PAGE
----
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Harvard Health Blog
What is the magic sleep number?
- By Stuart Quan, MD, Contributing Editor
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Thanks for giving me good information on your blog. You have shared very good informative article.
Well it is all well and good to say get more sleep but if you suffer from chronic pain that is not an easy thing to do. I have tried most everything and nothing that I can use helps much. I have tried the drugs like Ambien but those give me the worst vivid dreams you can imagine and it takes hours to overcome the effects.
When I have missed a lot of sleep I can load up on pain meds and muscle relaxers and get a long nights sleep. If I take nothing I might stay awake 36 hours at a time. So for some people getting sleep is simply a major problem that is not easy to overcome. I avoid things like caffeine and have tried numerous drugs and natural remedies and they do not really help. So telling someone like me to get more sleep is laughable and useless.
I am a third shift worker who works from 11 p.m. to 7 a.m. for 5 nights per week. I am lucky to get 4 hours of sleep per work shift. I have tried so many different techniques for getting more sleep but nothing has worked. Do you have any suggestions for third shift workers? Thank you!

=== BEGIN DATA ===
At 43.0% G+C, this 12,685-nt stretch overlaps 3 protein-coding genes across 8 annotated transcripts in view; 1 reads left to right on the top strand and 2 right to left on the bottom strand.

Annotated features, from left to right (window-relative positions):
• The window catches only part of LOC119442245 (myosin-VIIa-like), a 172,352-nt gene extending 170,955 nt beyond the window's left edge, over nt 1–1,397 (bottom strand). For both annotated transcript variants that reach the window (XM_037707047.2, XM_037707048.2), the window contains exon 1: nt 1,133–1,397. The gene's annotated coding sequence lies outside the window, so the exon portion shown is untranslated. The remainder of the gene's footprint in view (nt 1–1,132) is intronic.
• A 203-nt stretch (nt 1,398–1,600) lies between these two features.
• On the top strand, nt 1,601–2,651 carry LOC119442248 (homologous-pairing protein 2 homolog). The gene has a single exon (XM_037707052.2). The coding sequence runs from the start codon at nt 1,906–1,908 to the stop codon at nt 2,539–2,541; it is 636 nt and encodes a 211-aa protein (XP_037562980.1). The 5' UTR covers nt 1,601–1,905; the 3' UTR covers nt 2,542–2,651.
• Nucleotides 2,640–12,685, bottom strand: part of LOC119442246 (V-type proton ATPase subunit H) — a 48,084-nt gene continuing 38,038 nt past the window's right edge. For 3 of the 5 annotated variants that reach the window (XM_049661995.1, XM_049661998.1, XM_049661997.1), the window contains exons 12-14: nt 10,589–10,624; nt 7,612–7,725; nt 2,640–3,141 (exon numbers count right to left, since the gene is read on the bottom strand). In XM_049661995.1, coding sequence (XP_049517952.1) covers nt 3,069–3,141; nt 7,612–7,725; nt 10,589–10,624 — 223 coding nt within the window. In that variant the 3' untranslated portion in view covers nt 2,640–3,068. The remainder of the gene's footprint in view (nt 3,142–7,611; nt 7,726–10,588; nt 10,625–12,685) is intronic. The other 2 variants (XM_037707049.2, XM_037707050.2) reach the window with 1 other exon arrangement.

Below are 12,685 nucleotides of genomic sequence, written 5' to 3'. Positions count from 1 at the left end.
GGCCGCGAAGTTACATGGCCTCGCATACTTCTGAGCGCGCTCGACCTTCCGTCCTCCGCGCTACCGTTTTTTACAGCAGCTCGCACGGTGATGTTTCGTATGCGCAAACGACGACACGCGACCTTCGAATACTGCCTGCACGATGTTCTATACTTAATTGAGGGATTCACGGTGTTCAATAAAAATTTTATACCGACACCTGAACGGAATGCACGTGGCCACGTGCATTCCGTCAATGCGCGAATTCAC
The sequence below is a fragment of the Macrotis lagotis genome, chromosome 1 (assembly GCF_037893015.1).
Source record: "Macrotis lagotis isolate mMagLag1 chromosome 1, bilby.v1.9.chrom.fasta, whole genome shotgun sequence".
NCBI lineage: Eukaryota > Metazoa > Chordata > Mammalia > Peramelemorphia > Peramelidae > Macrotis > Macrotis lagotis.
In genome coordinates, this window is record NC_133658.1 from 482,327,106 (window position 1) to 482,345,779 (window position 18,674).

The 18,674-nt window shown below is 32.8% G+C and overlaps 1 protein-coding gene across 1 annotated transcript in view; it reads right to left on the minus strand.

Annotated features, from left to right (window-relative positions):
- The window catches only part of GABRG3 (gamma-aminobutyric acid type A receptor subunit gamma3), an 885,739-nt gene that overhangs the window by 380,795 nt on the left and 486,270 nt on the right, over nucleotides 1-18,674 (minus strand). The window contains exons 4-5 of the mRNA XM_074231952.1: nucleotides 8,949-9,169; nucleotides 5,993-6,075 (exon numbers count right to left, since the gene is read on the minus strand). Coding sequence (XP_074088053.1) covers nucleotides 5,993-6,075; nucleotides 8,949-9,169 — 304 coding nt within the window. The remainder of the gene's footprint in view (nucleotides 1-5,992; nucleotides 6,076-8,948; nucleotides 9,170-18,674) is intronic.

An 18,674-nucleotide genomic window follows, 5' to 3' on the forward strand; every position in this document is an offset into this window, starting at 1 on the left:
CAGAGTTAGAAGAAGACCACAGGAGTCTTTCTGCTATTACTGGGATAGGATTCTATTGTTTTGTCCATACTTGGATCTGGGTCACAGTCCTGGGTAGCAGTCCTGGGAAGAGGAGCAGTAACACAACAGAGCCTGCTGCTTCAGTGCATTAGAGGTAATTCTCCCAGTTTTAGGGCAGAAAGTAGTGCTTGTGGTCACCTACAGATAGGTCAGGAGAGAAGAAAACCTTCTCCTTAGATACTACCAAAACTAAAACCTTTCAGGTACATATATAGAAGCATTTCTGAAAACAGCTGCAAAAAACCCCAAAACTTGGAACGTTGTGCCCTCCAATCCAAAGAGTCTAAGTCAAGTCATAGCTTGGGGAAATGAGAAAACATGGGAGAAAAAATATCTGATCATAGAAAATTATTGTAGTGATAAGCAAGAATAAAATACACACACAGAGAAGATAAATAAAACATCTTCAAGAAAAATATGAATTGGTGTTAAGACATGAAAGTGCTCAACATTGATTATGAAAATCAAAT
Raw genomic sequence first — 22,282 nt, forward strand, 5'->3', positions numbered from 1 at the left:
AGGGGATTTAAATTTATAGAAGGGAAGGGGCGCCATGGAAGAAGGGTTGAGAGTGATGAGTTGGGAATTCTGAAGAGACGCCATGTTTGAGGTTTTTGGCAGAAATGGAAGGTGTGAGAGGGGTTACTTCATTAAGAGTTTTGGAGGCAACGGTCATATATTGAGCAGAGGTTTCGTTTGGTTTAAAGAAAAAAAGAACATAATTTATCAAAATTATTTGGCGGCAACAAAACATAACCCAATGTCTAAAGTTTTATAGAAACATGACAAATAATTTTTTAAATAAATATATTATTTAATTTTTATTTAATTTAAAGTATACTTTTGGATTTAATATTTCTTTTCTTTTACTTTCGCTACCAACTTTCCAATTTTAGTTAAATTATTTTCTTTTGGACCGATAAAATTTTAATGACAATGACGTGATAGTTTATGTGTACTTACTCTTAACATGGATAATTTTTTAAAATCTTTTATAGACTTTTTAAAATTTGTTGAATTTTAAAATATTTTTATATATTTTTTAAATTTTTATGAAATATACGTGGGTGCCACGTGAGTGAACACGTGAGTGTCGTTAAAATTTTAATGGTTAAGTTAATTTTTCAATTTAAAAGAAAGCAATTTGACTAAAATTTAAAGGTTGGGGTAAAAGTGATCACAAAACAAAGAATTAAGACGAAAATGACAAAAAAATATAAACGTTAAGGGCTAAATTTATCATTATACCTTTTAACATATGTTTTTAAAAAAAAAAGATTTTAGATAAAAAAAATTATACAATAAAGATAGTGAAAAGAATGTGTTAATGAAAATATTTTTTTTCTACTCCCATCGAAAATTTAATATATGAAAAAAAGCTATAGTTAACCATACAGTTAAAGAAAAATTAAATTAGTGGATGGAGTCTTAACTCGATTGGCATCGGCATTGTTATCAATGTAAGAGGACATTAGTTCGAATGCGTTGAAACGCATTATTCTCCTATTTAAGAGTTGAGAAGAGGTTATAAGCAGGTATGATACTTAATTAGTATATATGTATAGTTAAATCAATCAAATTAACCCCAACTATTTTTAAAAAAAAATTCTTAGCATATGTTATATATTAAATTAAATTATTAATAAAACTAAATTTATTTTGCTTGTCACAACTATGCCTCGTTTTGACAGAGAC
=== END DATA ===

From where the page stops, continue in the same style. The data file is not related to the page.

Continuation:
My husband suffered from lack of sleep as well after years as a musician. I just learned about these a few months ago, https://sleepdrops.co.nz/ and they have really worked for him. I saw the founder speak at a local conference and was impressed by both the story of the company and the non-addictive all natural ingredients used. You may want to give it a try.
note: I do not have any affiliation with company, just know it help my hubby a bunch.
Have you tried valerian root as either a capsule or infusion(tea)? It makes me relax and sleep.
There are many people with sleep apnea who have not been diagnosed or received treatment. A sleep medicine physician can diagnose obstructive sleep apnea using an in-lab sleep study or a home sleep apnea test.
Can you add Myasthenia Gravis and Rheumatoid Arthritis to your list of medical conditions and diseases to your topic of discussion list please!
It’s also worth noting that people who are “long sleepers” are at increased risk of morbidity and mortality. (In some studies this is defined as sleeping more than 9 hours a night.)
In other words, sleeping longer than 9 hours a night could well be a marker, but not a cause of increased morbidity and mortality.
From a meta analysis:
” . . . sleeping 9 h or more per night may represent a useful diagnostic tool for detecting subclinical or undiagnosed co-morbidity.”
Interesting article. Would you happen to have a reference supporting the following statement: “In fact, 18 hours of continuous wakefulness has the same adverse effect on reaction time as being legally drunk!”
I’ve seen similar statements but have been unable to find the source.
Thank you in advance!
Here is the reference:
Fatigue, alcohol and performance impairment.
Dawson D, Reid K.
Nature. 1997 Jul 17;388(6639):235.
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